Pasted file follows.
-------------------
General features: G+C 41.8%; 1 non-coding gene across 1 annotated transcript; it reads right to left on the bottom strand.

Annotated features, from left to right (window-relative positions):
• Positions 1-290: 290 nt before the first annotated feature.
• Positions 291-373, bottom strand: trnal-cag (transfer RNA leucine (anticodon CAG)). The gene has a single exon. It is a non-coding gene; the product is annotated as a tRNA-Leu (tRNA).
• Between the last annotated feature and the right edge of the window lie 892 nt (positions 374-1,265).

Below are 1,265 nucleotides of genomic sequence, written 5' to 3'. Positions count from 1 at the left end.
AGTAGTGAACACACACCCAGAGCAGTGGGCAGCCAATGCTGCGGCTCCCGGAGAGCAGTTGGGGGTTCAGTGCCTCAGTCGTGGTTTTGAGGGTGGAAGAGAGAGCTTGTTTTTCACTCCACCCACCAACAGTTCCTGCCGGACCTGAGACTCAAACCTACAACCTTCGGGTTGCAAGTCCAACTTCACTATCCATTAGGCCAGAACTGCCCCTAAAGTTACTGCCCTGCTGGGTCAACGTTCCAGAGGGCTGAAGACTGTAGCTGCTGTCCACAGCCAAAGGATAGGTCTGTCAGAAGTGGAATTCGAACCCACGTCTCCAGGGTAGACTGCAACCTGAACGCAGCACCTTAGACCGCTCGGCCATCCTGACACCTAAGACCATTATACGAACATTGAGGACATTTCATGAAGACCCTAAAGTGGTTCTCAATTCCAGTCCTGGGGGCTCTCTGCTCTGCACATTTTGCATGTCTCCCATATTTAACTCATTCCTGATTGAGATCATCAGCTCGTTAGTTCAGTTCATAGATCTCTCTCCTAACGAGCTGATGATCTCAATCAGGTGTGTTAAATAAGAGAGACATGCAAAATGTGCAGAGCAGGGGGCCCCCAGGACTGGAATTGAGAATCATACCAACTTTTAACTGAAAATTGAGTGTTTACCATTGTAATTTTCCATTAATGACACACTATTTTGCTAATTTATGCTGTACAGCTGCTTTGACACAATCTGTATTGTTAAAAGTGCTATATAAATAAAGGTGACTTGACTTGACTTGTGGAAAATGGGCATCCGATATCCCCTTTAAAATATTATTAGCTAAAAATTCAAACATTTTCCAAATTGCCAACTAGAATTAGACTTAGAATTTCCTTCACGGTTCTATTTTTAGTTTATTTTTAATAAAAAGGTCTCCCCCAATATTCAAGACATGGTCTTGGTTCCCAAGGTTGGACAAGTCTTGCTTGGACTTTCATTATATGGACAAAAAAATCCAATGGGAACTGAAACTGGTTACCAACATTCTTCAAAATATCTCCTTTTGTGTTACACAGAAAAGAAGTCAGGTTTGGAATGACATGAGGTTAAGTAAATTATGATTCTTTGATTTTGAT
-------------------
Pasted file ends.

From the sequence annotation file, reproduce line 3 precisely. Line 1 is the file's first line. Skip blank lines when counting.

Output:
• Positions 1-290: 290 nt before the first annotated feature.